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Introgression among North American wild grapes (Vitis) fuels biotic and abiotic adaptation.



Introgressive hybridization can reassort genetic variants into beneficial combinations, permitting adaptation to new ecological niches. To evaluate evolutionary patterns and dynamics that contribute to introgression, we investigate six wild Vitis species that are native to the Southwestern United States and useful for breeding grapevine (V. vinifera) rootstocks.


By creating a reference genome assembly from one wild species, V. arizonica, and by resequencing 130 accessions, we focus on identifying putatively introgressed regions (pIRs) between species. We find six species pairs with signals of introgression between them, comprising up to ~ 8% of the extant genome for some pairs. The pIRs tend to be gene poor, located in regions of high recombination and enriched for genes implicated in disease resistance functions. To assess potential pIR function, we explore SNP associations to bioclimatic variables and to bacterial levels after infection with the causative agent of Pierce's disease (Xylella fastidiosa). pIRs are enriched for SNPs associated with both climate and bacterial levels, suggesting that introgression is driven by adaptation to biotic and abiotic stressors.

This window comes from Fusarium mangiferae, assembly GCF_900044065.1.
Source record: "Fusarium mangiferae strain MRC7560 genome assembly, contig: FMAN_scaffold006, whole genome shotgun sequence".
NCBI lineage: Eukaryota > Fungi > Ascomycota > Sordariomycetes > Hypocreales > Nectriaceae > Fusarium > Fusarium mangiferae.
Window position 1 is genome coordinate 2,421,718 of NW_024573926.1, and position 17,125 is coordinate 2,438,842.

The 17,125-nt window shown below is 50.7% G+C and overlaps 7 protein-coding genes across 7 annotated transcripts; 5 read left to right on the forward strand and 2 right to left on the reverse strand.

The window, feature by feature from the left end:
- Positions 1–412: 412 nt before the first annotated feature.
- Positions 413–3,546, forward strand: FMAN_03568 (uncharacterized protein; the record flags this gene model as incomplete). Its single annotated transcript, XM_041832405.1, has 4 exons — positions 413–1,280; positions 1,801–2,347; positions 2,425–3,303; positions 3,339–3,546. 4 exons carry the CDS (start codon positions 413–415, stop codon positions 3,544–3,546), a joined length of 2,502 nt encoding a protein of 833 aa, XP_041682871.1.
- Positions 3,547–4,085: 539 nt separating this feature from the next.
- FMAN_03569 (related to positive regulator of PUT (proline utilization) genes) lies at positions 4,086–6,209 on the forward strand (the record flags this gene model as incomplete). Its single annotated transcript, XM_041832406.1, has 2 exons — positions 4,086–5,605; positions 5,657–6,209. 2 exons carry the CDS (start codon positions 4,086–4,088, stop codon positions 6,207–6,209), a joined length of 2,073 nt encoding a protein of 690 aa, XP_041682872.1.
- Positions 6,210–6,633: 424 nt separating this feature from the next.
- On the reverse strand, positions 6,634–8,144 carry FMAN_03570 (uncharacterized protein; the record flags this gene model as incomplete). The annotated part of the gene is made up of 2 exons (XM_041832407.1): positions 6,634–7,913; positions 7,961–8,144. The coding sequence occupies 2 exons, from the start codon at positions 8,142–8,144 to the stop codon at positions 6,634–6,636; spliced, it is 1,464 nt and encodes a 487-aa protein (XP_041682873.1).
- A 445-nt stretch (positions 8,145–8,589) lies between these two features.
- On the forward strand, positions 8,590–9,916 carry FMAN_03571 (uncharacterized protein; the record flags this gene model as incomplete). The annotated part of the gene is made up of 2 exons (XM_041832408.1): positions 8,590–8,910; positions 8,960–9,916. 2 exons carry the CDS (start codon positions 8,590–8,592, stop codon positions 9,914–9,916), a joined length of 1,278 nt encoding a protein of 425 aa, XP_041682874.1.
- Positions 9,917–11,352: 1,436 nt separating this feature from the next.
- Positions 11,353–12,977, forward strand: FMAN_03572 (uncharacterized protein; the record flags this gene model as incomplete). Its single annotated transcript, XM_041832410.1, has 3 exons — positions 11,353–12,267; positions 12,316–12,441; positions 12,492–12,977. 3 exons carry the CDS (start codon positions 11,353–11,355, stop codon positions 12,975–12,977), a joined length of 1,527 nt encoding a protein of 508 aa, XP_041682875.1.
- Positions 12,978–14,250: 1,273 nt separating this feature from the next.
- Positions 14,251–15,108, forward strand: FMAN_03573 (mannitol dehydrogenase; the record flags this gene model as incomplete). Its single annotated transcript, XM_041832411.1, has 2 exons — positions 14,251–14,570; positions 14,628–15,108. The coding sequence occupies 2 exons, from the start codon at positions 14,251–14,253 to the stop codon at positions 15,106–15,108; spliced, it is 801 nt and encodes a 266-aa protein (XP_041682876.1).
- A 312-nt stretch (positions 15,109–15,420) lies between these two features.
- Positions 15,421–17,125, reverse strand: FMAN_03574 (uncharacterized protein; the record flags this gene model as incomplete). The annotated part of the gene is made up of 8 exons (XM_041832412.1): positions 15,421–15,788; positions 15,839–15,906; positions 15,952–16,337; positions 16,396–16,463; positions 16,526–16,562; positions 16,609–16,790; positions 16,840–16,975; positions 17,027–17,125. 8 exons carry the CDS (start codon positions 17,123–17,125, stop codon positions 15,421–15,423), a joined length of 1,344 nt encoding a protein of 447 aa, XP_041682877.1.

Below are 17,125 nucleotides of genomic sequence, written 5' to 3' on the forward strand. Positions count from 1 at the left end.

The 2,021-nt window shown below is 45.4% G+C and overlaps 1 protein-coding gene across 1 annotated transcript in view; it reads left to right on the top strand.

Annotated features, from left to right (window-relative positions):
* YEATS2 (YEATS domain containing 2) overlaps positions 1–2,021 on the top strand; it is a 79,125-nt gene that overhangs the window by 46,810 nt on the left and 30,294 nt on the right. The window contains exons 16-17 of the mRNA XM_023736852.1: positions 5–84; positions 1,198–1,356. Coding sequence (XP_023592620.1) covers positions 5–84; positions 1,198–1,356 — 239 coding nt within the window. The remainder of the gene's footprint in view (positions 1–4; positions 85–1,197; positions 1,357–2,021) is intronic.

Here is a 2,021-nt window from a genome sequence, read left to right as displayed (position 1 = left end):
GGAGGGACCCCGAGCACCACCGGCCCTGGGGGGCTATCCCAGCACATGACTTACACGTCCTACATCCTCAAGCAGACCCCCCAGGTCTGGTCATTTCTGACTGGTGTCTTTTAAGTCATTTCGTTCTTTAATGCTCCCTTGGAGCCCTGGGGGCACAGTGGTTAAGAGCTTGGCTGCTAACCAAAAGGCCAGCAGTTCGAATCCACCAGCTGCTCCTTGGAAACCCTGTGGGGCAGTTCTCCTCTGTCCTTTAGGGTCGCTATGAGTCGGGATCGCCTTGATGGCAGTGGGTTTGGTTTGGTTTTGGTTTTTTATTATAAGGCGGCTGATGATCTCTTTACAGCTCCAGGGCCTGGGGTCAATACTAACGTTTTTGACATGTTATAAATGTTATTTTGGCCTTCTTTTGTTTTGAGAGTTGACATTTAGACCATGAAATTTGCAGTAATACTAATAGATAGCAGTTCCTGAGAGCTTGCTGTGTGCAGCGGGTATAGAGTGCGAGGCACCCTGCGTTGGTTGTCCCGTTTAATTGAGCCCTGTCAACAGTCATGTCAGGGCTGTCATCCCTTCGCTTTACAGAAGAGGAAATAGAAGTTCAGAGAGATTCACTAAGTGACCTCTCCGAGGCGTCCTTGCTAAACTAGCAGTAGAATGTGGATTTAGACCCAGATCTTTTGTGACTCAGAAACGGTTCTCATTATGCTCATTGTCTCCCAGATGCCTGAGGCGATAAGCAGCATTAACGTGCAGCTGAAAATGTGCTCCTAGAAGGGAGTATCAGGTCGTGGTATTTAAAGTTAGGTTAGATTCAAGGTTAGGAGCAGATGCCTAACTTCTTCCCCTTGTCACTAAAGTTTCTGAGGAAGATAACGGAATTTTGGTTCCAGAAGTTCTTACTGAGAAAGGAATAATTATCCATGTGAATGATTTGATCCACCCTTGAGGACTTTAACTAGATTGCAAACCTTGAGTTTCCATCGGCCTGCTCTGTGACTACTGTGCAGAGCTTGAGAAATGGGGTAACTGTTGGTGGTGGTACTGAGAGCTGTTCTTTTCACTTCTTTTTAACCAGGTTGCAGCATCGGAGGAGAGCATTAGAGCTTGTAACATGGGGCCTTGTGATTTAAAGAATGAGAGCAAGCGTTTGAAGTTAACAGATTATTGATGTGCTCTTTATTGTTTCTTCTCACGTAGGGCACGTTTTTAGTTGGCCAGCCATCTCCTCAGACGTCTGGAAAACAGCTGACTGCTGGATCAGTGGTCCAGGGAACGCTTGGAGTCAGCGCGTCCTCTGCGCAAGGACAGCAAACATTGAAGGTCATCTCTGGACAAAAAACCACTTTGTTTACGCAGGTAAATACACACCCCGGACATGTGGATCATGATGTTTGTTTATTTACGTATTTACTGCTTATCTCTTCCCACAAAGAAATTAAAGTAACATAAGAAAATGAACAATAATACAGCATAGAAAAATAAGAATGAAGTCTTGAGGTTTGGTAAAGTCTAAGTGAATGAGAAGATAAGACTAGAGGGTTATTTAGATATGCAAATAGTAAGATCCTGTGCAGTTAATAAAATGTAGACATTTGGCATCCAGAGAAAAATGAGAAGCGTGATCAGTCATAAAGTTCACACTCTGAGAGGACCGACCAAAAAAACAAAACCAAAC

Altogether, this study yields insights into the genomic extent of introgression, potential pressures that shape adaptive introgression, and the evolutionary history of economically important wild relatives of a critical crop.

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